Living in Jamaica, I have a greater awareness of my spiritual self than ever before.  When all your comforts are stripped away and you become a stranger in someone else’s land, you naturally become more in-tune with your spirit.  I think the Lord is really using this season to teach me big lessons.

The fact of the matter is that me being in Jamaica has nothing to do with how much I should be seeking daily “spirit revival”.  Whether you live in Houston, Kingston, Nairobi, or Beijing, we all live in a fallen world.  The daily battles we face as repercussions for our sin-nature can really beat us up.  If we are not careful, our spirit eventually dulls into a vacuum of lukewarm apathy.  The Lord is teaching me that my number one priority each day is to be in-tune with my spirit and His working in it.  If I can be aware of how the Lord is filling me each day, it will spill over into all of my interactions, allowing me to be a shining light in a dark world as opposed to a faint glimmer or no light at all.  Imagine what this world would be like if all believers were truly reviving their spirits on a daily basis….what witnesses we could be!

I have recently come across some verses that have really spoken to be on this issue of revival. 

-          In Isaiah 57, the Lord says the following, “I live in the high and holy places, but also with the low-spirited, the spirit-crushed, and what I do is put new spirit in them, I get them up and on their feet again…”  This really hit me.  The Lord is saying that no matter what our days have thrown at us, no matter what sin has caused us to stumble, the Lord gives us a renewed spirit.  It does not get more encouraging than that.
-          II Chronicles 16:9 (The Message) says, “God is always on the alert, constantly on the lookout for people who are totally committed to him.”  This is the real action verse for this topic.  Yes, the Lord can provide us with a new spirit, but he seeks those that are sold out for Him.  If we are in a fully committed relationship with the Lord, pursuing Him with all that is in us, THEN we will find Him and our spirit will be renewed.  Sometimes I am guilty of reading Isaiah 57 and then shutting my Bible.  Just because God promises us something, doesn’t mean that we don’t have to act.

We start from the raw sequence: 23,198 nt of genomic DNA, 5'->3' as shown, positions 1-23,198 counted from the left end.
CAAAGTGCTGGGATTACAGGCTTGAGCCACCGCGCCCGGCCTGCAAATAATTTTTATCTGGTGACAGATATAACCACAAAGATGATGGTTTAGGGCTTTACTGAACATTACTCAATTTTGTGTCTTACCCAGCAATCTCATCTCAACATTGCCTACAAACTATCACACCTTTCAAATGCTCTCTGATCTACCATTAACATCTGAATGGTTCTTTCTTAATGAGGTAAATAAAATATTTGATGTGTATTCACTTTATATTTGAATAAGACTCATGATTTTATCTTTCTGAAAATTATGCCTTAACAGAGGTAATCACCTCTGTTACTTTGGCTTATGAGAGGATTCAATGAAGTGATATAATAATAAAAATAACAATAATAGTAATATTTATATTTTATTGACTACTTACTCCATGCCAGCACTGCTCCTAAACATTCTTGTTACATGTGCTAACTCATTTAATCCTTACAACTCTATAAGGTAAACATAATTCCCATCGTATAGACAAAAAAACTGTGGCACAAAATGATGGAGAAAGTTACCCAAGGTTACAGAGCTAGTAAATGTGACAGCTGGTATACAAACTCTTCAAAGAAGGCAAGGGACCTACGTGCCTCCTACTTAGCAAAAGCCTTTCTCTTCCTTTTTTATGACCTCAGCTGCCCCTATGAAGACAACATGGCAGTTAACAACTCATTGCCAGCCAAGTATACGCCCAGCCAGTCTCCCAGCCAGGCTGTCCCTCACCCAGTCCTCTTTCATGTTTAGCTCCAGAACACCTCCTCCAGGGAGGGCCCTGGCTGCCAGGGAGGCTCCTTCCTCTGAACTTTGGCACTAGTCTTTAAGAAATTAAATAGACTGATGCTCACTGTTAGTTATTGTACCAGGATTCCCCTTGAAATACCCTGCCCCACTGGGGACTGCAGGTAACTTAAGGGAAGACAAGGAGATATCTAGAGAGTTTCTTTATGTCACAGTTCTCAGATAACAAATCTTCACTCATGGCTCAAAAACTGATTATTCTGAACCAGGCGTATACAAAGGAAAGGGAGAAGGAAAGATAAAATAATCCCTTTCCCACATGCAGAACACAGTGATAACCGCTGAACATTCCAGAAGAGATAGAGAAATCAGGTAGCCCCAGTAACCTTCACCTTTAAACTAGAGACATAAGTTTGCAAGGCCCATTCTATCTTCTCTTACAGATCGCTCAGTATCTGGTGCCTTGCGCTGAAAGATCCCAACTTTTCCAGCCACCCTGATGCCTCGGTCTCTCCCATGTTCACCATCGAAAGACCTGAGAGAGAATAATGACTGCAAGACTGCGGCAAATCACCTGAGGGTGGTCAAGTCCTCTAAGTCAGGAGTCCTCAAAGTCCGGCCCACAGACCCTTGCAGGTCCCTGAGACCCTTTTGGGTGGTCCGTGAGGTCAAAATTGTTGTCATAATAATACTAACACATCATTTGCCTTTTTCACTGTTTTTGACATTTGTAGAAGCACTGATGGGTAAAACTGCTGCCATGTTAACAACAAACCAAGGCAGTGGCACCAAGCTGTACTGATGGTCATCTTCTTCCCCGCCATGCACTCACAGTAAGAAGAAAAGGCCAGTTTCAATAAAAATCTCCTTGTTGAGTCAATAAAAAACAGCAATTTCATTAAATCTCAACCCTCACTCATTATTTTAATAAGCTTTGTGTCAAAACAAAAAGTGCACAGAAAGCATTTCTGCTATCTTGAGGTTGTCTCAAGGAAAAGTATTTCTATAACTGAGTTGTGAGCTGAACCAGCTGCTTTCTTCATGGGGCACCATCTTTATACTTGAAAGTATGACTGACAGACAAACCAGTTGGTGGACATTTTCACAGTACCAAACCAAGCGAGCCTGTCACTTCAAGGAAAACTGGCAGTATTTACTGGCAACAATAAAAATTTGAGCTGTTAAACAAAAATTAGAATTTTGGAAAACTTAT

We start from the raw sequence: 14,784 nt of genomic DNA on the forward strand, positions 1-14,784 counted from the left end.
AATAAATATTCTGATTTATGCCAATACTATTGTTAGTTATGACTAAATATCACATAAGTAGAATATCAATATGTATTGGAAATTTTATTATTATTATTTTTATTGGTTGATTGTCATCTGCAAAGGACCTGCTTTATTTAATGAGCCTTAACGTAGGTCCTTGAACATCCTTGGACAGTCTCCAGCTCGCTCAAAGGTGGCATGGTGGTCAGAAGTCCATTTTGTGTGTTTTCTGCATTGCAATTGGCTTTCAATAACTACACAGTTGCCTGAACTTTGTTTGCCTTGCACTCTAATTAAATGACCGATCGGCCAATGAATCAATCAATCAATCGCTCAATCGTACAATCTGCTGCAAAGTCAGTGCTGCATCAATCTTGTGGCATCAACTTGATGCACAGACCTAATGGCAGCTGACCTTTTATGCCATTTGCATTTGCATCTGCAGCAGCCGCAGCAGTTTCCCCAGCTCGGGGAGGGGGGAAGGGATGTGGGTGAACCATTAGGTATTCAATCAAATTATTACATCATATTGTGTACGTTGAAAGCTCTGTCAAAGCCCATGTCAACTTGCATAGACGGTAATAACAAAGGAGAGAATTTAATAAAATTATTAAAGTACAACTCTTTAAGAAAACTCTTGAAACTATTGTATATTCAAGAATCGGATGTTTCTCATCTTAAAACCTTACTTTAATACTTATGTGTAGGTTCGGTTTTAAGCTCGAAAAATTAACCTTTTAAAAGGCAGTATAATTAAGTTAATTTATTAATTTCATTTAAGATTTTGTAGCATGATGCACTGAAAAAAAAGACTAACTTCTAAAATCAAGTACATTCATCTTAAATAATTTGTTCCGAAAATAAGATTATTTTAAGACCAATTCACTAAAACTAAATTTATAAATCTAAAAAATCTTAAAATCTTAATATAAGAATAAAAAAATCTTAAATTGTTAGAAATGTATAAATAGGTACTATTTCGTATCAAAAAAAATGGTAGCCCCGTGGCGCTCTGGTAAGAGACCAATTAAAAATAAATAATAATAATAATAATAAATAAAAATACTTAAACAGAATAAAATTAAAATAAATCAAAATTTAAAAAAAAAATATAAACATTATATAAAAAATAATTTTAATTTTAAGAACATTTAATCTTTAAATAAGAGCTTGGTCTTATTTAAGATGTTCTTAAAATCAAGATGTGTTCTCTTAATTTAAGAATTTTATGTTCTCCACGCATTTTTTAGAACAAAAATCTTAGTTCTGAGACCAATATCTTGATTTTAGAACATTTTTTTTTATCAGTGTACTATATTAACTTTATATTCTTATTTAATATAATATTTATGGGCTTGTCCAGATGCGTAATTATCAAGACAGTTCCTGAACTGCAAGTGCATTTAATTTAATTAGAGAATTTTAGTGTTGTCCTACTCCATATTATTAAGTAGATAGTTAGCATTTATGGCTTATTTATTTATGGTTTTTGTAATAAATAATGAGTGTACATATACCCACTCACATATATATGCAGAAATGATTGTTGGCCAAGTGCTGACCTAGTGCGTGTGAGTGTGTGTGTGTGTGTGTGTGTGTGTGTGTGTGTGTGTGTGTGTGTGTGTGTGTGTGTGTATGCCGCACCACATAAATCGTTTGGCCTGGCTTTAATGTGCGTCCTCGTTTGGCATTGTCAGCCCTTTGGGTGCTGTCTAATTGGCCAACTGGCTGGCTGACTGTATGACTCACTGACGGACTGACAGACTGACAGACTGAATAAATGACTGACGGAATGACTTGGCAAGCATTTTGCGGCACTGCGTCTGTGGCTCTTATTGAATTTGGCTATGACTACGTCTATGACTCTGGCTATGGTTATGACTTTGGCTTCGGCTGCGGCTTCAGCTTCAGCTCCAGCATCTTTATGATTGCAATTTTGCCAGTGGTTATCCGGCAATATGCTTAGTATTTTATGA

I am so thankful that we serve a Lord that actively seeks us and - if we allow Him - can be our constant source of revival in this world.  What hope and victory that brings, ESPECIALLY when the going gets tough.  My prayer is that God will find me on His search for those totally committed to Him, on any day and at any hour.

Thanks for reading.  Cass will be back posting in a week or two.  Until then, the decorative pillows will remain on the floor...


Tuesday, 6 March 2012

A Gratitude List

The months leading up to our move to Jamaica were difficult ones for me.  Not only were they emotionally taxing, but navigating the waters of an international move, ESPECIALLY with a country that operates under the “No problem, man” mentality proved extremely challenging for this detail oriented planner.  When we finally loaded our belongings onto a 20-foot crate and watched the movers pull out of the driveway, I honestly wondered if the crate would end up in Jamaica or Timbuktu.   

During those days, I wrote journal entry after journal entry, expressing my fear, frustration and lack of faith.  I begged God to calm my anxious heart, and wrote things like, “Are you here, God?  Please help.”  Words like overwhelmed, stressed and exhausted appear over and over again in the entries.  I felt frustrated at our circumstances and frustrated at God.  We were taking a step of faith with this move, so why wasn’t He making this a perfect, seamless transition?

In early October, a month or so before we moved, I wrote this sentence in my journal: “The person with an abiding Spirit of gratitude is the one who trusts God.”  I’m not sure where I read it.  I’m certain I didn’t write it myself, as gratitude was the LAST thing on my mind.  But it triggered something in my spirit.  I realized how UNgrateful I had been the past few months.  I was so focused on the things that weren’t going my way and so preoccupied with the fear of losing control (as if I had it in the first place) that I didn’t even notice the abundance of blessings around me.

I decided to write a Gratitude List.  A list of things I was thankful for — big and small, silly and serious.  Writing the list did something deep down in my soul.  Self-pity and worry were replaced with awe and reverence at how good the Lord had been to me.  Bit by bit my faith increased, and I felt God teaching me that part of the adventure is learning to trust Him.  Here’s a portion of the list:

My Gratitude List

For Kevin
For Grizzly (our seven pound Maltipoo)
For my family
For Papa’s salvation — that I know he’s singing with Jesus right now
For my health and the health of those I love
For a full belly — that I don’t really know hunger
For the beautiful weather
For my education
For safety — that I don’t go to bed afraid
For coffee
For mangos
For clean water
For Jesus
For forgiveness
For grace
For people who love me just as I am
For country music
For meringue cookies — that they taste so good and are easy to make

I've reread my gratitude list on many occasions, and continue adding to it on a regular basis.  I recommend a Gratitude List to anyone feeling discouragement or despair.  Your circumstances may not change.  But your perspective certainly will.

With gratitude for you,

Kevin & Cass

Monday, 27 February 2012

Real Simple

Hi Friends & Family,